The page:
Ordering Parts

Steps for obtaining parts

As soon as you know which parts you'll need for your design, it's a good idea to start acquiring them. There are a few ways to do this, depending on what you need:

  1. ECE Service Shop: The first option is to check the ECE service shop in 1041 ECEB. You will find many of the passive components you are likely to need. You can check the ECE Service Shop catalog here. Note that there will be some items available that are not in the catalog, so you might want to check with the ECE service stop staff if you do not see something you need on this list.
    The ECE service shop also has larger components, such as transformers or large batteries. You will need an instructor to check these out for you. All major parts provided by the service shop must be returned at the end of the semester.
  2. ECE Supply Center: The second option is to have the parts ordered from a catalog by using your my.ece page or the ECE Supply Center (located in 1031 ECEB). You need the permission of your TA for this option, and if you do not place the order through my.ece, you will need to fill out this order form and have your TA sign it. Alternatively, you can charge the parts to your student ID if you need to pay for them yourself.
  3. Orders that the Parts Shop and ECE Stores cannot help you with can be special ordered from a number of companies available through your my.ece web page parts order form. This will require TA approval before the order is processed. Once you place the order, it is important to email your TA to let them know there is an order that requires their approval. Otherwise, the order may be delayed! Since many part orders are usually placed with common vendors like Digi-key, these orders may be grouped into bulk orders placed on Wednesday and Friday.
  4. If all of these methods fail, your order will need to go through the ECE Business Office with the help of your TA.
  5. Of course, it is always possible and encouraged to purchase your own parts from a local store (Radio Shack, Best Buy, etc.). Be warned that unless you receive TA approval to be reimbursed for these parts before you purchase them, you will not be reimbursed!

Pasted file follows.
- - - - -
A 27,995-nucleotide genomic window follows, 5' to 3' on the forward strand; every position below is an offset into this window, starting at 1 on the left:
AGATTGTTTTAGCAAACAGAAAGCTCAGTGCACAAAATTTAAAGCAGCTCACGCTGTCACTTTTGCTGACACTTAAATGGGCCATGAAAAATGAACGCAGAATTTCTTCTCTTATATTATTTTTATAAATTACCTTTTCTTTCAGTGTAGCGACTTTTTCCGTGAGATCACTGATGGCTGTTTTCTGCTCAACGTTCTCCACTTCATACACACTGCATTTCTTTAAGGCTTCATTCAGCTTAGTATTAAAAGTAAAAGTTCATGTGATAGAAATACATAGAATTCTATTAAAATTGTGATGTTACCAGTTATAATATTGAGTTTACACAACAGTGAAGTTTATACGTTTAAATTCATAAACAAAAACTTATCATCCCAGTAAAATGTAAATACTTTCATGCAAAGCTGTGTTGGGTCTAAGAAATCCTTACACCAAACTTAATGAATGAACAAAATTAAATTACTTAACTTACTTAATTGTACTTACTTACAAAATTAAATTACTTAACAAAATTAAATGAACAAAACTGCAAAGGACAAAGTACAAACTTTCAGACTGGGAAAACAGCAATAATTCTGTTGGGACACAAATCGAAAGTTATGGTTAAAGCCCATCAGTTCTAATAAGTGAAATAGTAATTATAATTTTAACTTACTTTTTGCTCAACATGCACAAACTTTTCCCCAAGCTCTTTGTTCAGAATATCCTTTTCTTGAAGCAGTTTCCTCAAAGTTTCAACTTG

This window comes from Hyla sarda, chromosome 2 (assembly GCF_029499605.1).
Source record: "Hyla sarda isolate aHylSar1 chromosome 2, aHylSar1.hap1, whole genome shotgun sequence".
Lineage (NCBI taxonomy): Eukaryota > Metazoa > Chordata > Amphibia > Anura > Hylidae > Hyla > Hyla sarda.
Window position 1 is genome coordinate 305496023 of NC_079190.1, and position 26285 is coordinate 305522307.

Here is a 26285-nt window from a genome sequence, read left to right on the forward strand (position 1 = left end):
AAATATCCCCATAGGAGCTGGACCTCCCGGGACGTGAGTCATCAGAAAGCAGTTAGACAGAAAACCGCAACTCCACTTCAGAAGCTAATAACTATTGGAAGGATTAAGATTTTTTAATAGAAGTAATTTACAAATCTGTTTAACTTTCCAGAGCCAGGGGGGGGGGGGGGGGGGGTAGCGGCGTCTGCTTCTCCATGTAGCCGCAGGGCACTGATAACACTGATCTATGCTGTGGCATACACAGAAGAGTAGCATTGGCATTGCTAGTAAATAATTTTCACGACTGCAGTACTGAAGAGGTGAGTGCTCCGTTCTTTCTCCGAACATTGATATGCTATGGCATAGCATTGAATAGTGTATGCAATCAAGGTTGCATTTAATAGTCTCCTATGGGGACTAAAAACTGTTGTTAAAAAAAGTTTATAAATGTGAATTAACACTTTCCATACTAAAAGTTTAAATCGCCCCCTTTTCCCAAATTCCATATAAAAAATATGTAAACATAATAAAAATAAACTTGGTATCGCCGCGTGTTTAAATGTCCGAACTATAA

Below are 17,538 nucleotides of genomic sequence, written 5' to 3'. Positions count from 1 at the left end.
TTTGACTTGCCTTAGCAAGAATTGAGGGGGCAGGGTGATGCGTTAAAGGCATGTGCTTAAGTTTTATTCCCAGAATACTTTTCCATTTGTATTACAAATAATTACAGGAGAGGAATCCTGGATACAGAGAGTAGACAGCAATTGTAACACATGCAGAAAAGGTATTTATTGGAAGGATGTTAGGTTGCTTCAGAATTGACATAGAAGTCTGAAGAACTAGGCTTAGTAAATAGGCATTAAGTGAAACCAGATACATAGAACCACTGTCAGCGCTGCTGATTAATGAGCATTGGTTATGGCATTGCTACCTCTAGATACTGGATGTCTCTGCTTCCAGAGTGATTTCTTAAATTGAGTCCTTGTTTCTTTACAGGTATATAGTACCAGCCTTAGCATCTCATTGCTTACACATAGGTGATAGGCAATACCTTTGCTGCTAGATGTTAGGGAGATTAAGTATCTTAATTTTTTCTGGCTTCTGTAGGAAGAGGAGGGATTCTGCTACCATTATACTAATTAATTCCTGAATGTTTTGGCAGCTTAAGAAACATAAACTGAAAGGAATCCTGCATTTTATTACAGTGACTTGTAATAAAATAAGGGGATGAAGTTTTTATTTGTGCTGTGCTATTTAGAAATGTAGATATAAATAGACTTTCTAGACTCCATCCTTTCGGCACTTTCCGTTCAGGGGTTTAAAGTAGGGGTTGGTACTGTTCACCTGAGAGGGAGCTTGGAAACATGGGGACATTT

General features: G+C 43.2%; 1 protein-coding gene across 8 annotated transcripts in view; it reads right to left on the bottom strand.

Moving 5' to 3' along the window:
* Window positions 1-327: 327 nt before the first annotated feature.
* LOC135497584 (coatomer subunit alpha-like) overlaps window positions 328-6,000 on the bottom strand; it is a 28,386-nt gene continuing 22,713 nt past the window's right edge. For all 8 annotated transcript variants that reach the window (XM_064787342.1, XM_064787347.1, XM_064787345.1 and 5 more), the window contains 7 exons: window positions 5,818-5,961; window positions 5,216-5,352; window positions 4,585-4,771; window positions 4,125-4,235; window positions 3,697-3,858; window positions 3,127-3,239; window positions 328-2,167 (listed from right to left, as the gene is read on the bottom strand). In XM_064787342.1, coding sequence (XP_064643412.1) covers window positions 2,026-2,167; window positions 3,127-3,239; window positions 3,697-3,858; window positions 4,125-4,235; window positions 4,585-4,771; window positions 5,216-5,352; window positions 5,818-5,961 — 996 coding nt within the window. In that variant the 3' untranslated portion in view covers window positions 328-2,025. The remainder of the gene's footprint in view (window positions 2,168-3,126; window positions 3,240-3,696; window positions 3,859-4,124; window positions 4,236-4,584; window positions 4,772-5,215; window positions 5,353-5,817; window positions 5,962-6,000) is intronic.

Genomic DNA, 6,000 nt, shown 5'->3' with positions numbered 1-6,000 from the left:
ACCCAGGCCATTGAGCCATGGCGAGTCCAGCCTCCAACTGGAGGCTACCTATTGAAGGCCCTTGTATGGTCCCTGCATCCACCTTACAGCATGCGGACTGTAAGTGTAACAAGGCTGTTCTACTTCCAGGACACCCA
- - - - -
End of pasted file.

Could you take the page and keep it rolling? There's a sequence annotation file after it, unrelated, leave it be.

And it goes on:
Note: Each group has a budget of around $40 that can be spent on parts and resources. If small parts are needed, it is strongly encouraged that you just buy it yourself. Since there is no required textbook for the course, we figure the small monetary payout is more than offset by the savings in time and hassle for your group. Also, if you intend to keep your project when you're finished, we ask that you purchase the parts yourself.

Details on obtaining parts

There are four main methods, varying widely in the cost incurred to the course and the waiting time. They are listed here, most desirable first.

The ECE Service Shop (aka Parts Shop), room 1041 ECEB

This is the Department's electronic service facility. They maintain a large stock of standard components which may be used without charge for student projects in this and other courses.

The shop's available stock may be examined on-line via the shop's web site. The staff in the parts shop are also a good source for information, so if you have trouble tracking down a particular part, they can sometimes help brainstorm alternatives.

ECE Stores

ECE Stores, in 1031 ECEB, has a wider range of parts and carries other things such as small pieces of test equipment, computer cables, office supplies, etc. It is run as a self-supporting retail operation, however, so that these parts are not free.

ECE Stores sells directly to students for personal purchases at any time. No authorization slips are needed if you are purchasing parts with your own money.

The ECE Stores catalog is available on-line.